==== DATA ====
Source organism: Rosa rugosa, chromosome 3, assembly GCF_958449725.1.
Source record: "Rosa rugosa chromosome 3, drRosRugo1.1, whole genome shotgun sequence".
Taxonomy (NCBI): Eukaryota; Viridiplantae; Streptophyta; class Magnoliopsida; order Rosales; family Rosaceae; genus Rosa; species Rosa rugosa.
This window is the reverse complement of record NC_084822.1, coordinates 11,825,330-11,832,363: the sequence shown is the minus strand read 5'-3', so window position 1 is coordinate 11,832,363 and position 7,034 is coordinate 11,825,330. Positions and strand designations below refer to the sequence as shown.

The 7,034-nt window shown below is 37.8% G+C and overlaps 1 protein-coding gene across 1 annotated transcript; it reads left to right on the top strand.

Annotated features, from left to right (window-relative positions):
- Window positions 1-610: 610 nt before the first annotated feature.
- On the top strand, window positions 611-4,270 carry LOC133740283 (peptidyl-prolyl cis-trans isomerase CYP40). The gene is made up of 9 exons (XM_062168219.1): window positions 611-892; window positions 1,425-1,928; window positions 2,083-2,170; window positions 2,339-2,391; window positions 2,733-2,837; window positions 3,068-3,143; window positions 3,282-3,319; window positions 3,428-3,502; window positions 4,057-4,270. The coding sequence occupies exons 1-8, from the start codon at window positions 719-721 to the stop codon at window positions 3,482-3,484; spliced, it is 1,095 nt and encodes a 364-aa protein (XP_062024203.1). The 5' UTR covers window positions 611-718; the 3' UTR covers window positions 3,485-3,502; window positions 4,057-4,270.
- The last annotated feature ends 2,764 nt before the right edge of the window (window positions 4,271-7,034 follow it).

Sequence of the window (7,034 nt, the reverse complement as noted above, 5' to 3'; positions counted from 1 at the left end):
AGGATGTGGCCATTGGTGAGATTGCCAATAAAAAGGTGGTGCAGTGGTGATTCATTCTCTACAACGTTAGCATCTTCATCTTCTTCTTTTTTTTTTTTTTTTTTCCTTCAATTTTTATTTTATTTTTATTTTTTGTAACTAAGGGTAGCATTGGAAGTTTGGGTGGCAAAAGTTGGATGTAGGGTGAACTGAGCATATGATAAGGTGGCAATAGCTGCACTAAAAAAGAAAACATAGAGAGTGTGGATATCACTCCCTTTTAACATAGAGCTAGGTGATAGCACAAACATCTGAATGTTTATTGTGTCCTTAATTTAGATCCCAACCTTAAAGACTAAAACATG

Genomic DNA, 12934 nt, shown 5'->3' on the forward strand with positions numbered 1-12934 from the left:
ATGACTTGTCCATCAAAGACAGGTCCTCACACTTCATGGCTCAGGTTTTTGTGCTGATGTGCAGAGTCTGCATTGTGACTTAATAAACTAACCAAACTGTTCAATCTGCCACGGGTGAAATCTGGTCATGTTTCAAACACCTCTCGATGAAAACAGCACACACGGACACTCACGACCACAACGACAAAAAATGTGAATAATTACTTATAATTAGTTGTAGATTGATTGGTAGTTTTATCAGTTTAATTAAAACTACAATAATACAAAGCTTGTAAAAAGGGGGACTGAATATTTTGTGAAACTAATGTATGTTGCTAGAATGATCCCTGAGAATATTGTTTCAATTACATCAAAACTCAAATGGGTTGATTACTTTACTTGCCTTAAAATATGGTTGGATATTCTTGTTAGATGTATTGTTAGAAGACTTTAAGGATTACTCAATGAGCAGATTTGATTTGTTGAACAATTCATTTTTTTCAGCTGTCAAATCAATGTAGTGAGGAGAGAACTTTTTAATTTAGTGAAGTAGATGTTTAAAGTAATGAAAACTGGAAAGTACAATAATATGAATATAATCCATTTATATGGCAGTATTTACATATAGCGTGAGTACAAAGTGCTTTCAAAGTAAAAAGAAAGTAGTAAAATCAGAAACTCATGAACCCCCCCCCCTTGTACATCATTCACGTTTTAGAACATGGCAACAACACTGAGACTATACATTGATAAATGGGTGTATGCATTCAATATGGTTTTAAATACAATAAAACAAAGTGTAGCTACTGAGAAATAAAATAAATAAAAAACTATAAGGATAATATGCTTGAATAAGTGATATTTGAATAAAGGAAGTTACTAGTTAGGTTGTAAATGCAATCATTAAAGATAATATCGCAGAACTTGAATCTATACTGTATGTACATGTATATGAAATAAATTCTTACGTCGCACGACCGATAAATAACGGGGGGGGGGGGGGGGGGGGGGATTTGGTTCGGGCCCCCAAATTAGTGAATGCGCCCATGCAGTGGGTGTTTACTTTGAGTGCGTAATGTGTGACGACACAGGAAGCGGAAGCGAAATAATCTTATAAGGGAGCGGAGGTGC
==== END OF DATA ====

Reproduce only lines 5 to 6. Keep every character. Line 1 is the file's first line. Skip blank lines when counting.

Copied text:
The 7,034-nt window shown below is 37.8% G+C and overlaps 1 protein-coding gene across 1 annotated transcript; it reads left to right on the top strand.

Annotated features, from left to right (window-relative positions):